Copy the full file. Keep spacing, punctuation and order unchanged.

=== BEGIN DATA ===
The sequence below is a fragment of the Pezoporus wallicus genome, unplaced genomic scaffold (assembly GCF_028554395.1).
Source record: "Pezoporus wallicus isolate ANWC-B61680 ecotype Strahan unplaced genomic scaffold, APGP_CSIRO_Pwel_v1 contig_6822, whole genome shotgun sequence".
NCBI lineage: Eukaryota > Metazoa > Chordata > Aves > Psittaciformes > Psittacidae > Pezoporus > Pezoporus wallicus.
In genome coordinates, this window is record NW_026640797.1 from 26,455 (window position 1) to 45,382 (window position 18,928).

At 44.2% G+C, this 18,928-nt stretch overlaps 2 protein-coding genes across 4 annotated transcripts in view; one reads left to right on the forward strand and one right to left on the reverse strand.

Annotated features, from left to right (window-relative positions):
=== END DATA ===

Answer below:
The sequence below is a fragment of the Pezoporus wallicus genome, unplaced genomic scaffold (assembly GCF_028554395.1).
Source record: "Pezoporus wallicus isolate ANWC-B61680 ecotype Strahan unplaced genomic scaffold, APGP_CSIRO_Pwel_v1 contig_6822, whole genome shotgun sequence".
NCBI lineage: Eukaryota > Metazoa > Chordata > Aves > Psittaciformes > Psittacidae > Pezoporus > Pezoporus wallicus.
In genome coordinates, this window is record NW_026640797.1 from 26,455 (window position 1) to 45,382 (window position 18,928).

At 44.2% G+C, this 18,928-nt stretch overlaps 2 protein-coding genes across 4 annotated transcripts in view; one reads left to right on the forward strand and one right to left on the reverse strand.

Annotated features, from left to right (window-relative positions):